Chinese ERP leader edges into U.S. outsourcing market

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One of China's leading local ERP (enterprise resource planning) vendors opened its first U.S. offices last month, but the software maker doesn't plan to hawk its wares in the highly competitive enterprise applications market here. Instead, Kingdee International Software Group Co. Ltd. hopes to use its expertise with the Chinese market to position itself as a consulting partner and outsourced labor provider for U.S. companies.

Headquartered in Shenzhen, China, 11-year-old Kingdee brought in 365.6 million renminbi (US$44.1 million) in revenue last year. Market researcher IDC places Kingdee in the number-two position in China's ERP market, with an 11 percent share of the market in 2002, the most recent year for which IDC has issued a report. The company has 50,000 customers in China using its ERP and CRM (customer relationship management) software, which includes separate suites aimed at enterprise and midmarket customers, a Kingdee spokesman said.

Last month, Kingdee opened its first U.S. offices, in Palo Alto, California, and New York. The company's goal in establishing U.S. operations is to broaden its international footprint and to connect U.S. companies seeking low-cost workers with the available labor pool in China, said Donovan Neale-May, Kingdee's U.S. representative.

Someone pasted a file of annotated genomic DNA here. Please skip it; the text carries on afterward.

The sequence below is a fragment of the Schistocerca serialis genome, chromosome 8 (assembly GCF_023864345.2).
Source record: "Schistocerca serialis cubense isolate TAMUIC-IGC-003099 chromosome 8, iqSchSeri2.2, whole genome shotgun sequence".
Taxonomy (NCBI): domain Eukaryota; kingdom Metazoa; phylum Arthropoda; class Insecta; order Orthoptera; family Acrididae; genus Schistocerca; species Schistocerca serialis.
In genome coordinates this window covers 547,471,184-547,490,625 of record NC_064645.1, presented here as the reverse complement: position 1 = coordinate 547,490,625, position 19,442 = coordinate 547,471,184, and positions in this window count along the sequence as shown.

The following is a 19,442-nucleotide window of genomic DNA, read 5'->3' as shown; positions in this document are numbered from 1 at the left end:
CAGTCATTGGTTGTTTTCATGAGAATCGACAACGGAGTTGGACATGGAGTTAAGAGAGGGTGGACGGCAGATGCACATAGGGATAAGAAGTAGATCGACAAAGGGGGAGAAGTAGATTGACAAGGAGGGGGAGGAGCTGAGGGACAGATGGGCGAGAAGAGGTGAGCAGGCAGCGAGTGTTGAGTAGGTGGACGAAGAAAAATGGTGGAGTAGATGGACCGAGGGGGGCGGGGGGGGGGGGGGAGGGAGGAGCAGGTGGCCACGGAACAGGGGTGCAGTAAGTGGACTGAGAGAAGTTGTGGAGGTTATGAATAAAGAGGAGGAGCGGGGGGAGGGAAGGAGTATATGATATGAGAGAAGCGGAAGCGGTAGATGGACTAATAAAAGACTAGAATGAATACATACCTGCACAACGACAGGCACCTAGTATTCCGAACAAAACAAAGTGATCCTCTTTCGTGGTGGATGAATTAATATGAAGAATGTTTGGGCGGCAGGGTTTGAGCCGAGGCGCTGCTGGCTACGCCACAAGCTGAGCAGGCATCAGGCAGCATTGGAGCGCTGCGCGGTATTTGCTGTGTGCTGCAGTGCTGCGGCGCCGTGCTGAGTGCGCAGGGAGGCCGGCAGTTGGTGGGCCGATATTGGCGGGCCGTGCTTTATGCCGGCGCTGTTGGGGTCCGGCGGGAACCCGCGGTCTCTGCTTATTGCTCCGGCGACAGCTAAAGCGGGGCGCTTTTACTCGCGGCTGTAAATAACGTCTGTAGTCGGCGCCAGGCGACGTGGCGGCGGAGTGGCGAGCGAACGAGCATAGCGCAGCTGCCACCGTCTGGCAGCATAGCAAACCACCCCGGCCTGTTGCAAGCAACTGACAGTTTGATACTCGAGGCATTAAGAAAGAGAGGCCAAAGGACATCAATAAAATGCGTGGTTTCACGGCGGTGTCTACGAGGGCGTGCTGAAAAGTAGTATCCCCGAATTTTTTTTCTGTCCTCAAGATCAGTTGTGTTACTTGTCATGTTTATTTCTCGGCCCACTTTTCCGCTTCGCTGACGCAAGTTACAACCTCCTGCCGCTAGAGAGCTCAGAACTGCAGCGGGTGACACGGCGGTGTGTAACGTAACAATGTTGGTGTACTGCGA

"Kingdee isn't competing head-to-head with the Indian outsourcing crowd," Neale-May said. "For stuff that requires less technical insight, these guys are saying look, here's a market of programmers who are very proficient at debugging and localizing software and doing the basic maintenance and upgrade stuff."

Kingdee is targeting ISVs (independent software vendors) looking for contract labor to help with development. It is also interested in working with vendors moving into the Asia-Pacific market, and in extending its own market knowledge -- what Kingdee learns from its presence in the U.S., it can use to help its Chinese customers as they expand internationally.

Kingdee has worked in China with global vendors, including IBM Corp., Intel Corp., Microsoft Corp. and Hewlett-Packard Co., Neale-May said, but its strongest partnership to date with a U.S. company is with Sun Microsystems Inc. Kingdee signed on in April as a J2EE (Java 2 Enterprise Edition) licensee, and is working with Sun on language localization projects, Neale-May said.

"We've been in conversations with a product lifecycle management leader that's looking at the Chinese market, and with a hosted CRM company," he said. "They're saying, 'We're strong in Europe but we don't have a presence in China'. That's exactly what we can help with."

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